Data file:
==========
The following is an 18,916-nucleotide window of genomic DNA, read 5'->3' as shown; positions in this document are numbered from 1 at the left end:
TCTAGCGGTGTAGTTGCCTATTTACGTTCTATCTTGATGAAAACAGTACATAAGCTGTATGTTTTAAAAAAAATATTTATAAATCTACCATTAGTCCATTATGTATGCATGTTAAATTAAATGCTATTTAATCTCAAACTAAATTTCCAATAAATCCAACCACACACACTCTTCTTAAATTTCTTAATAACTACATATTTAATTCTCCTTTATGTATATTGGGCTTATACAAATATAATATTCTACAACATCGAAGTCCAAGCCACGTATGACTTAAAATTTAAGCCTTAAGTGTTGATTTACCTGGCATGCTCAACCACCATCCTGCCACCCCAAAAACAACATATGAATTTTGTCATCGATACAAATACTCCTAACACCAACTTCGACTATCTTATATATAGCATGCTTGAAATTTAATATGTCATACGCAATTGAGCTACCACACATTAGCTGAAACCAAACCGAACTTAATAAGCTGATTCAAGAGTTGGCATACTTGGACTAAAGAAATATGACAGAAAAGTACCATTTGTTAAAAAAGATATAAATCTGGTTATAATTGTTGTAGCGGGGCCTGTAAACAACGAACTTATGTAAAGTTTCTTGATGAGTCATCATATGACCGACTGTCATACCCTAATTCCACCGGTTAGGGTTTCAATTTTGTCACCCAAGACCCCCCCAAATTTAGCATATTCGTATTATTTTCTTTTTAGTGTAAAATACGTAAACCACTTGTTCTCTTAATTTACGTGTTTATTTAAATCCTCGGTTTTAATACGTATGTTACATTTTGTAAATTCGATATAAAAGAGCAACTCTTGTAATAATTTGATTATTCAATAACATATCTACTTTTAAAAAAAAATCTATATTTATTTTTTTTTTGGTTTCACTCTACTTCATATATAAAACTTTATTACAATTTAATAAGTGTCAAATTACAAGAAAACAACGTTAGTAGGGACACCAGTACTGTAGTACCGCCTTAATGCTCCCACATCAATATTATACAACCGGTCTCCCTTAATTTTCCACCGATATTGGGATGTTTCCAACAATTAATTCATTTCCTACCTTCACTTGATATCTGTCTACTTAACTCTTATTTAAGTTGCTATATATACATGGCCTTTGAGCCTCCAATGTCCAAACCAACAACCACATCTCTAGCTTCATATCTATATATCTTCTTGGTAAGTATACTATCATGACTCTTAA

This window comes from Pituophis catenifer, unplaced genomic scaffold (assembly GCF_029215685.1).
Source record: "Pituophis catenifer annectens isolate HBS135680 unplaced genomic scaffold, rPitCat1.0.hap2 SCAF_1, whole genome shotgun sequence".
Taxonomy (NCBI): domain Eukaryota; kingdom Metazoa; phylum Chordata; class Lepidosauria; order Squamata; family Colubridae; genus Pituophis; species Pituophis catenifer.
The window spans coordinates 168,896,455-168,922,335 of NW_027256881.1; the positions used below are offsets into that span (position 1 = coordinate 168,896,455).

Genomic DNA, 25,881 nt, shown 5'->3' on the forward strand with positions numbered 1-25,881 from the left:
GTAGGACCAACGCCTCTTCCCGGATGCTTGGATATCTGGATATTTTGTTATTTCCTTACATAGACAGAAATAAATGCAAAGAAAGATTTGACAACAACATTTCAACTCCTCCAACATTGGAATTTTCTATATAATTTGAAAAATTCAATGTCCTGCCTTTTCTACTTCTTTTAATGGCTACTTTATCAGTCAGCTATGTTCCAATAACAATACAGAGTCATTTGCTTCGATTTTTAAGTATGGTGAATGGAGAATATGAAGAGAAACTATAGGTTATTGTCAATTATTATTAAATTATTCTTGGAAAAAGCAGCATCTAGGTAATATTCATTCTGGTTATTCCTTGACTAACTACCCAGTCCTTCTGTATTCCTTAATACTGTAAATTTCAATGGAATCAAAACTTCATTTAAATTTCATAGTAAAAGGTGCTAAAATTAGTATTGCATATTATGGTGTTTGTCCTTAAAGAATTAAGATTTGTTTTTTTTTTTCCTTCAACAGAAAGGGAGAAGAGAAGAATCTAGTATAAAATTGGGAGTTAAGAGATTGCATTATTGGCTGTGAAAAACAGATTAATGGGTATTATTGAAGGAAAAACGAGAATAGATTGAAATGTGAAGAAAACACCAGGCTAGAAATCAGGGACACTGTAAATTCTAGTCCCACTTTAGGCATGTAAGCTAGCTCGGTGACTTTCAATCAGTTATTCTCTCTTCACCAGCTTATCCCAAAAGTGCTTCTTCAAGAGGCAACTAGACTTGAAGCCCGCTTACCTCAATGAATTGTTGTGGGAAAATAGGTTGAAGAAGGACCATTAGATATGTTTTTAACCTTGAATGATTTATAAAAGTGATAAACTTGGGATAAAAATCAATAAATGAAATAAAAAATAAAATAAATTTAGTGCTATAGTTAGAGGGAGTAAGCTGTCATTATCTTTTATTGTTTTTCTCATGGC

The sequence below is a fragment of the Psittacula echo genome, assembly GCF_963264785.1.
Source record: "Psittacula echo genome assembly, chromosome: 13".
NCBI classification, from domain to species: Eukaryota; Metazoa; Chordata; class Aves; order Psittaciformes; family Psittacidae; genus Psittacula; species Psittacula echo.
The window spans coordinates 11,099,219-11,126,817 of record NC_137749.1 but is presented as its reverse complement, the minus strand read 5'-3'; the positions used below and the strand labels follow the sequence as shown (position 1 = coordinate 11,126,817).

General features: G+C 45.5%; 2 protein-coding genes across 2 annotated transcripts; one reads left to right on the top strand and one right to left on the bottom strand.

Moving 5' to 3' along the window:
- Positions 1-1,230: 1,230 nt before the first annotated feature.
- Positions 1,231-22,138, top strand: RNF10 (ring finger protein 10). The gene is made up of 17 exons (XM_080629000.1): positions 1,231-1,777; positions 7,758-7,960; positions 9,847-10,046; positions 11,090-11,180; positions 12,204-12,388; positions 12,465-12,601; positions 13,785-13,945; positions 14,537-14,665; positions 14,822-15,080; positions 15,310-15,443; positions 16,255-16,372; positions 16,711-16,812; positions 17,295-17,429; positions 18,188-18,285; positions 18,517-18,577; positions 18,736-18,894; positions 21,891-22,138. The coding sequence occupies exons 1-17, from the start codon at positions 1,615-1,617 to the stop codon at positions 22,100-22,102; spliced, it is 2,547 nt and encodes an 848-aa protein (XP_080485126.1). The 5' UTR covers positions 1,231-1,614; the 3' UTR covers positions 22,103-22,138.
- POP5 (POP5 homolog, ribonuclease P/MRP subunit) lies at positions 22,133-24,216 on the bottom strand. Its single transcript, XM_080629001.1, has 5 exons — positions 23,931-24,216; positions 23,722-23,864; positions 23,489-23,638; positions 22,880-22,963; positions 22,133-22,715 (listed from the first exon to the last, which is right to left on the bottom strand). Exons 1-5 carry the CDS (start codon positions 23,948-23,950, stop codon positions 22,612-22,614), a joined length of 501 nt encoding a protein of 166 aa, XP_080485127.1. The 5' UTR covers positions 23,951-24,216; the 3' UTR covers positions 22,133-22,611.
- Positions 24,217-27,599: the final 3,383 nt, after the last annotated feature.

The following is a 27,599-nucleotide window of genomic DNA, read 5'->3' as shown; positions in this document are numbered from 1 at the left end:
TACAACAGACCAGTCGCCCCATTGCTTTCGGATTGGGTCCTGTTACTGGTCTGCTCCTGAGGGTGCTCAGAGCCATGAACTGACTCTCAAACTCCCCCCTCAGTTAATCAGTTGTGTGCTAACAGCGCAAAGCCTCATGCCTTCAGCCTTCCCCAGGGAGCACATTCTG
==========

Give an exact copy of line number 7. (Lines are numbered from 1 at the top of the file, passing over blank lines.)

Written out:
Genomic DNA, 25,881 nt, shown 5'->3' on the forward strand with positions numbered 1-25,881 from the left: